looked very much like an opaque, featureless bladder with dim, undulating
ghosts of convolutions writhing visibly within. Then beneath its enormity
and just above the edge of the throne one saw with a start minute elfin
eyes peering out of the glow. No face, but eyes, as if they peered through
holes. At first I could see no more than these two staring little eyes,
and then below I distinguished the little dwarfed body and its
insect-jointed limbs shrivelled and white. The eyes stared down at me with
a strange intensity, and the lower part of the swollen globe was wrinkled.
Ineffectual-looking little hand-tentacles steadied this shape on the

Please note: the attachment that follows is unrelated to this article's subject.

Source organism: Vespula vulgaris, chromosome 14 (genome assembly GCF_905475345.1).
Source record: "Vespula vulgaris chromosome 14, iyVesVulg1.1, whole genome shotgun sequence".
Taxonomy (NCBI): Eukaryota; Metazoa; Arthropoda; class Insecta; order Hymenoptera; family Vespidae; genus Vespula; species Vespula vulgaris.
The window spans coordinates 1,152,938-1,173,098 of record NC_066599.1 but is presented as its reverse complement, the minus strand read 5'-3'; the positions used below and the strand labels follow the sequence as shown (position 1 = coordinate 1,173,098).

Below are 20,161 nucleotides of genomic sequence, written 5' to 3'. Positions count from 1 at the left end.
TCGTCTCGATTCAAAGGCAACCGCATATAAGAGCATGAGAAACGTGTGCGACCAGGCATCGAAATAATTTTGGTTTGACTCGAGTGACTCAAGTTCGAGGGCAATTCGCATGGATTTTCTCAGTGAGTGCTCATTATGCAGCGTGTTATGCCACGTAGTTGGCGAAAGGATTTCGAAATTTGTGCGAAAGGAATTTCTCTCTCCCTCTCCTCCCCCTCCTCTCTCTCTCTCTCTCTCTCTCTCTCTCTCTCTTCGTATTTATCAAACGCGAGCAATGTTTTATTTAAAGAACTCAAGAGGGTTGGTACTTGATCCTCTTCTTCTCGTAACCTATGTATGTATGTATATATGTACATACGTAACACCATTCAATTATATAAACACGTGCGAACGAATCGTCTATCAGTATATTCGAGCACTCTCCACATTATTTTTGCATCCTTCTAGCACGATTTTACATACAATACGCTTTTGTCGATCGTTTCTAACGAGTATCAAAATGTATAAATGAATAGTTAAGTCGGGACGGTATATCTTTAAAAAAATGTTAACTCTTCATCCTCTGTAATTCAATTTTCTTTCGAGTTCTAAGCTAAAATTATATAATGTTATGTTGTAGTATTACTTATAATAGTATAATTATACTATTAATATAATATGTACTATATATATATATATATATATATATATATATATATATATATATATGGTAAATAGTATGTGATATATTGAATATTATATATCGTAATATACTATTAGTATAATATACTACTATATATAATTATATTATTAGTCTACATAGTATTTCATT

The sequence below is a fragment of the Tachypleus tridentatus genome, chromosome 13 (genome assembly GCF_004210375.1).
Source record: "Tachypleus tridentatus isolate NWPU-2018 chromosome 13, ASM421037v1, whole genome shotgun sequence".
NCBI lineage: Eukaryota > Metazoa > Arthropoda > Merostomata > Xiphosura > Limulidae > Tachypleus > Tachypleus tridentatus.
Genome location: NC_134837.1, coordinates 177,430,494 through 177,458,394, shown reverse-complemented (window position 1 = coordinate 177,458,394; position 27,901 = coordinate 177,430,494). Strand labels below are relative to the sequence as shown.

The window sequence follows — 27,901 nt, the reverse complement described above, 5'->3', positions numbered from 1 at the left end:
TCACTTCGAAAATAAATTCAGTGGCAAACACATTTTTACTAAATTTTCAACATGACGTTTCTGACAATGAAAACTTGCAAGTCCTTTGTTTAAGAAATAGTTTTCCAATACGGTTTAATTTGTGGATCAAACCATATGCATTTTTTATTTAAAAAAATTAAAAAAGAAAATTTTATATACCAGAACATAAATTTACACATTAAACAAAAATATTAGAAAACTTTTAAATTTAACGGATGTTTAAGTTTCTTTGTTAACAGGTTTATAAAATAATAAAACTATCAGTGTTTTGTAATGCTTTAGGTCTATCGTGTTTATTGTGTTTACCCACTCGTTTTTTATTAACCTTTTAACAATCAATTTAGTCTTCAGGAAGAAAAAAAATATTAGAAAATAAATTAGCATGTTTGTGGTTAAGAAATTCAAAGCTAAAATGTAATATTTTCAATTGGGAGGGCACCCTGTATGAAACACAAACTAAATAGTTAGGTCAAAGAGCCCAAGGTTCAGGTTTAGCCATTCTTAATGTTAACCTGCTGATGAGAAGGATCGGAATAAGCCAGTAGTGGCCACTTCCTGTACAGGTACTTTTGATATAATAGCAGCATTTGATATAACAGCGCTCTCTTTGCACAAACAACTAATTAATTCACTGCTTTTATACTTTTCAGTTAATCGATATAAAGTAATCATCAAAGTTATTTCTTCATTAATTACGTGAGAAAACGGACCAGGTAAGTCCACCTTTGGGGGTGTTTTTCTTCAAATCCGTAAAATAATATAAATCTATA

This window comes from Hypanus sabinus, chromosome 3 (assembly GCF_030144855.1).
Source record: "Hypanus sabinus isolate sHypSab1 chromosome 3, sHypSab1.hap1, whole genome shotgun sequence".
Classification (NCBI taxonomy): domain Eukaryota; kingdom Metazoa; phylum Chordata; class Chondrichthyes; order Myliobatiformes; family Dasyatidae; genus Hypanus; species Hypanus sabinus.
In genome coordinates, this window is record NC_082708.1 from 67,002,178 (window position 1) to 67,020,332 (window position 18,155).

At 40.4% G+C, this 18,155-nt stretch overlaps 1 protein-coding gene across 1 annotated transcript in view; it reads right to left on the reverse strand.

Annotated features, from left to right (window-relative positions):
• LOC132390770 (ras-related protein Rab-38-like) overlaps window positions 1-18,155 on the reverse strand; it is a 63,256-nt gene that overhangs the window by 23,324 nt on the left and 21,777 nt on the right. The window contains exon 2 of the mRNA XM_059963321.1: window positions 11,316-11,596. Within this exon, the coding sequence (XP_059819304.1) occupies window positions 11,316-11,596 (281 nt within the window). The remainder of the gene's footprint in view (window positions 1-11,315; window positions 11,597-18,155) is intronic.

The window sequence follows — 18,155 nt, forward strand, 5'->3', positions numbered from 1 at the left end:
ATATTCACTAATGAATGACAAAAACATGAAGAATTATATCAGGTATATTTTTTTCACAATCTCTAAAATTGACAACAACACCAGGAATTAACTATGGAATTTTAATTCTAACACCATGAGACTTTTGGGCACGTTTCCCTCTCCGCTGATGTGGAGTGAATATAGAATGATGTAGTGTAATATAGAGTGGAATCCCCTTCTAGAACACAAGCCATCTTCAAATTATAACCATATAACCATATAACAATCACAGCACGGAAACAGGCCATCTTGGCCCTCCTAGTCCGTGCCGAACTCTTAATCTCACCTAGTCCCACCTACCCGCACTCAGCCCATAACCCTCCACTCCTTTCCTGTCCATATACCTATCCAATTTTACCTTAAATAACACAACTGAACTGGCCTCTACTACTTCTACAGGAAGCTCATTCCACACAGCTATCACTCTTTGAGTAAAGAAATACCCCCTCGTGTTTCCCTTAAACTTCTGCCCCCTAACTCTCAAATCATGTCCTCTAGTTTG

"It was great. It was pitiful. One forgot the hall and the crowd.

"I ascended the staircase by jerks. It seemed to me that this darkly
glowing brain case above us spread over me, and took more and more of the
whole effect into itself as I drew nearer. The tiers of attendants and
helpers grouped about their master seemed to dwindle and fade into the
night. I saw that shadowy attendants were busy spraying that great brain
with a cooling spray, and patting and sustaining it. For my own part, I
sat gripping my swaying litter and staring at the Grand Lunar, unable to
turn my gaze aside. And at last, as I reached a little landing that was
separated only by ten steps or so from the supreme seat, the woven
splendour of the music reached a climax and ceased, and I was left naked,
as it were, in that vastness, beneath the still scrutiny of the Grand
Lunar's eyes.

"He was scrutinising the first man he had ever seen....

"My eyes dropped at last from his greatness to the ant figures in the blue
mist about him, and then down the steps to the massed Selenites, still and